top of page

Each Sunday, I post a brief introduction to a collection of poetry I've been loving. I include one poem that I think really sings. No review. No need. If it's here, you'll know I recommend it. If you have one to recommend (yours or someone else's), send it along. I'll do my best to be here every Sunday.


In her forward, editor Diana Whitney explains that each poem in the collection is in conversation with poet Mary Oliver and her insistence in "Wild Geese" that “you do not have to be good.” After discussing Oliver's poem (included in the collection) with her daughter, Whitney realized she wanted to build something to remind young people that "we are already enough." Featuring poets from a variety of backgrounds and experiences, You Don't Have to be Everything is an affirming and powerful collection of voices, described by Whitney as

strong voices, lonely voices, angry, elated, or curious one. Voices from the LGBTQ+ community, turning their experiences into song. I wanted to find writers who challenge cultural norms and resist the stifling expectations of gender.

As a woman who menstruates, I loved the raging and empowering reclamation in Dominique Christina's piece "The Period Poem," which includes these knife-sharp lines:

The feminist politic part is that women

Know how to let a dying thing leave the body

How to become new,

How to regenerate,

How to wax and wane not unlike the moon and tides,

and also this section near the end:

So to my daughter:

Should any fool mishandle

The wild geography of your body,

How it rides a red running current,

like any good wolf, or witch, well then


Give that blood a biblical name,

something of stone and mortar.

Name it after Eve's first rebellion in that garden.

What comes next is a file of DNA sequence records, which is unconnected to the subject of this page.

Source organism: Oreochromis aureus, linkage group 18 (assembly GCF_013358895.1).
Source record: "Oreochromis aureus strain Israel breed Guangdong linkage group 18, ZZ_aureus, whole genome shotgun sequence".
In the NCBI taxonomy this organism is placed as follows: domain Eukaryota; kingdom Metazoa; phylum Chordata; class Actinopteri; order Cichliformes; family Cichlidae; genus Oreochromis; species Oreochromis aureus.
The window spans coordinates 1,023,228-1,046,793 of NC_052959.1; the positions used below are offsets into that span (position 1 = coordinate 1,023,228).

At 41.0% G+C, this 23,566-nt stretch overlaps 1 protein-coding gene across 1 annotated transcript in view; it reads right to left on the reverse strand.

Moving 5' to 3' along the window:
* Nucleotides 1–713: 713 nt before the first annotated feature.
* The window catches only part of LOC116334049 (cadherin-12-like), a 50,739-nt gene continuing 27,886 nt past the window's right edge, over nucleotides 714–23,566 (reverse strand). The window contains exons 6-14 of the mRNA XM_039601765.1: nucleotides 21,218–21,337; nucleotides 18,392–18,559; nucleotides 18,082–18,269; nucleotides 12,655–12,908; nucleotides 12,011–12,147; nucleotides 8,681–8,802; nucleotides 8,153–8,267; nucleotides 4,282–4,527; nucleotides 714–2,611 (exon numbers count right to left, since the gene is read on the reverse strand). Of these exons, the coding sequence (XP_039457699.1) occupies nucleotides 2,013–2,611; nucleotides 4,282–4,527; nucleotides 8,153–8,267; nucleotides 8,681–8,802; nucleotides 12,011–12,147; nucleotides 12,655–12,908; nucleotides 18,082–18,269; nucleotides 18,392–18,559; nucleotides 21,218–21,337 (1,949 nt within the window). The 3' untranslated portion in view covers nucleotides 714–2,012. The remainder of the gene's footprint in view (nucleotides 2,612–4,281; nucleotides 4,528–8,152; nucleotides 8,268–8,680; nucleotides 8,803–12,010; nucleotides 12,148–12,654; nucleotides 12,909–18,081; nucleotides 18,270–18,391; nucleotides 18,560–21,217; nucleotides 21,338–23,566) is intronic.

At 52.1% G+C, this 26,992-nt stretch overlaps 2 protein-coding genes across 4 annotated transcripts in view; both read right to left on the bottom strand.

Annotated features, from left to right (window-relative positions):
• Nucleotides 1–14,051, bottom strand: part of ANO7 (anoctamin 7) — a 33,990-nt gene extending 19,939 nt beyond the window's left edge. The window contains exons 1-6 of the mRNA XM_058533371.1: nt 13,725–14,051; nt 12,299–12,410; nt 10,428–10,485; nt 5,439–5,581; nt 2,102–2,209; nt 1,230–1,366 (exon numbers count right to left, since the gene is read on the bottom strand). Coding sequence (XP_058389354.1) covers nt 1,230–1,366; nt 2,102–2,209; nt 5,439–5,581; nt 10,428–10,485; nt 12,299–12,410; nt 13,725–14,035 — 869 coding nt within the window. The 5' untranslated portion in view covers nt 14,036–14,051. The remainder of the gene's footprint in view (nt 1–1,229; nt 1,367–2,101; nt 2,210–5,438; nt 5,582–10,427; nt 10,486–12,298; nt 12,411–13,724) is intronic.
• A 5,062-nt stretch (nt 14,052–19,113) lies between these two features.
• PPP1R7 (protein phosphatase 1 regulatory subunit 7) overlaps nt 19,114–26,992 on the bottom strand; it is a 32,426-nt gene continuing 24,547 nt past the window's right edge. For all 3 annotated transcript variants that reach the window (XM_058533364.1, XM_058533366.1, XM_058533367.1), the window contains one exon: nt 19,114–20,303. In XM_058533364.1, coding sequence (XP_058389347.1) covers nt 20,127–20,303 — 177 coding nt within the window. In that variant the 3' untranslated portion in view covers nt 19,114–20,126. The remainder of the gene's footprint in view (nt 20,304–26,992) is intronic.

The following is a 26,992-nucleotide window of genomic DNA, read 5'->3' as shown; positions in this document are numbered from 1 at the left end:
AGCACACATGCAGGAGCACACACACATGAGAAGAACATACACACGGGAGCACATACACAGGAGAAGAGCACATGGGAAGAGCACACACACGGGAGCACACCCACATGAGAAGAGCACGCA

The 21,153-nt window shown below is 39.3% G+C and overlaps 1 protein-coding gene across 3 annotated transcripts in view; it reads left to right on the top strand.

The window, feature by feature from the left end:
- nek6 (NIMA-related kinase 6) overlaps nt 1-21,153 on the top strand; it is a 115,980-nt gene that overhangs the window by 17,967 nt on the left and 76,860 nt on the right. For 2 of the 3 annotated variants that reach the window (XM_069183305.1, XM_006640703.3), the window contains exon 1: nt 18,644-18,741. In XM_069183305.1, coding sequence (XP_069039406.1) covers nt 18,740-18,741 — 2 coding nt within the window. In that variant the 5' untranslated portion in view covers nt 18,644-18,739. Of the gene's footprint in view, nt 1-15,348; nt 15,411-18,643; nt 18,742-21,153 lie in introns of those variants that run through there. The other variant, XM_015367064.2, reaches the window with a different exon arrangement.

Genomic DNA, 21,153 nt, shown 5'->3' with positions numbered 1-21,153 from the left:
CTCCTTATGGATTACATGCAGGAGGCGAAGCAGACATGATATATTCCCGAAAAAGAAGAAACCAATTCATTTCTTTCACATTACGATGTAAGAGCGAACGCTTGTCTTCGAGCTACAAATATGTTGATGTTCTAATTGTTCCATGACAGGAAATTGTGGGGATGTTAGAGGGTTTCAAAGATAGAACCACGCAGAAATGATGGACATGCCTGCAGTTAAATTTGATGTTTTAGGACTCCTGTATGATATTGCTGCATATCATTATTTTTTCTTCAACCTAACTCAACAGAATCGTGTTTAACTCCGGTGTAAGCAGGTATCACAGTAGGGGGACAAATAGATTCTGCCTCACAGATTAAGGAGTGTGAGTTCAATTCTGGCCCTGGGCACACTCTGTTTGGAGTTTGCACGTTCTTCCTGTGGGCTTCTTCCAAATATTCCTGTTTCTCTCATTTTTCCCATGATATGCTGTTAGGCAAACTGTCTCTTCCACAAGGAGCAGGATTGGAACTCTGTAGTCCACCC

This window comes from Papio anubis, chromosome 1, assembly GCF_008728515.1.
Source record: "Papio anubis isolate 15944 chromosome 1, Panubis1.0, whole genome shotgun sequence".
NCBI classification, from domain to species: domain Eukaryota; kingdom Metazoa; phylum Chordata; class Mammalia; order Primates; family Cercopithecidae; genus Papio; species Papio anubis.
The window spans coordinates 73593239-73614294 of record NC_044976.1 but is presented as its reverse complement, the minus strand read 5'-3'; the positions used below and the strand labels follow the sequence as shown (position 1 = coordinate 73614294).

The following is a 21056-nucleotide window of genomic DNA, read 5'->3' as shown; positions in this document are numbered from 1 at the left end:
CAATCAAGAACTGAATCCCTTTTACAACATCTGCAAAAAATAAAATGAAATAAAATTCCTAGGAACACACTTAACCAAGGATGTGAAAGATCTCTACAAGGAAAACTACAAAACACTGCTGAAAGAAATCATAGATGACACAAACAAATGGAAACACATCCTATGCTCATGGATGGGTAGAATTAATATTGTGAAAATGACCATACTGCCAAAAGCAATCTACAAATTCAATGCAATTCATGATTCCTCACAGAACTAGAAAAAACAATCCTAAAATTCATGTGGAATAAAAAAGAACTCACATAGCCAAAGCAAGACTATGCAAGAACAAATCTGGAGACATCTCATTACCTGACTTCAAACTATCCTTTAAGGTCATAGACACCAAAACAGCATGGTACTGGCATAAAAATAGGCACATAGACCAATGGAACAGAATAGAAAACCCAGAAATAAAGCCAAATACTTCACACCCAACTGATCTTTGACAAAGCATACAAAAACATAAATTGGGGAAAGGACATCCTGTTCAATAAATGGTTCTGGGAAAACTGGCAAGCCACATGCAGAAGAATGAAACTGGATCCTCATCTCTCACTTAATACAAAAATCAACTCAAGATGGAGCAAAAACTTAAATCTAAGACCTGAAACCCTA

Name it after the last little girl to have her genitals

Mutilated in Kinshasa (that was this morning),

Give it as many syllables as there are unreported rape cases.

Name the blood something holy.

Something mighty.

Something unlanguageable.

Something in hieroglyphs.

Something that sounds like the end of the world.

Unafraid to challenge cultural norms? Check!

2022 will mark the 100th anniversary of the Newbery Medal. In honor of this momentous event, I launched a project to read through each award-winner, starting with some background on the award and with commentary on the first medal winner: The Story of Mankind by Hendrik Willem van Loon. Today I take up the 2021 recipient: When You Trap a Tiger by Tae Keller.

2020 involved a lot of difficult things, and besides our shared grief over our collective losses, everyone experienced some degree of disruption to their ordinary. For authors bringing books into the world during this unsettled time, the ordinary things (book tours, conferences, school events) were not just disrupted; they had to be set aside. Despite those difficulties, 2020 offered a remarkable crop of Newbery contenders, culminating in these 2021 honorees.


When You Trap a Tiger by Tae Keller (Random House Children’s Books, a division of Penguin Random House) Honor Books:

BOX: Henry Brown Mails Himself to Freedom by Carole Boston Weatherford, illustrated by Michele Wood (Candlewick)

Fighting Words by Kimberly Brubaker Bradley (Dial)

We Dream of Space by Erin Entrada Kelly (Greenwillow Books, an imprint of HarperCollins)

A Wish in the Dark by Christina Soontornvat (Candlewick)

Members of 2021 Newbery Medal Selection Committee: Chair Dr. Jonda C. McNair; Sarah Bean Thompson; Elizabeth A. Burns; Timothy D. Capehart; Arika J. Dickens; Joanna K. Fabicon; Hyunjin Han; Susan Dove Lempke; Maren C. Ostergard; Dr. Linda M. Pavonetti; David C. Saia; Jo Phillips Schofield; Eva Thaler-Sroussi; Lisa M. Thomas; Alicia S.Q. Yao; and Award Administrative Assistant Gretchen Schulz.

As demonstrated by the number of honor titles (and by the number of titles absent here but celebrated in kidlit circles far and wide), this year was not an automatic decision. Some years, the consensus around the winner develops early and relatively easily. In years like this one, the discussion around distinction and merit and audience can make consensus feel impossible. For instance, while many felt Fighting Words was the most distinguished title of the year, many others (myself included) worried that its graphic content created significant audience issues and raised questions around the "stamp of approval" that the Newbery Medal implies. Should families and schools have to "protect" young readers from a medal-winner that discusses sexual abuse? Does the committee have a responsibility to consider how the medal will affect its reception in the world?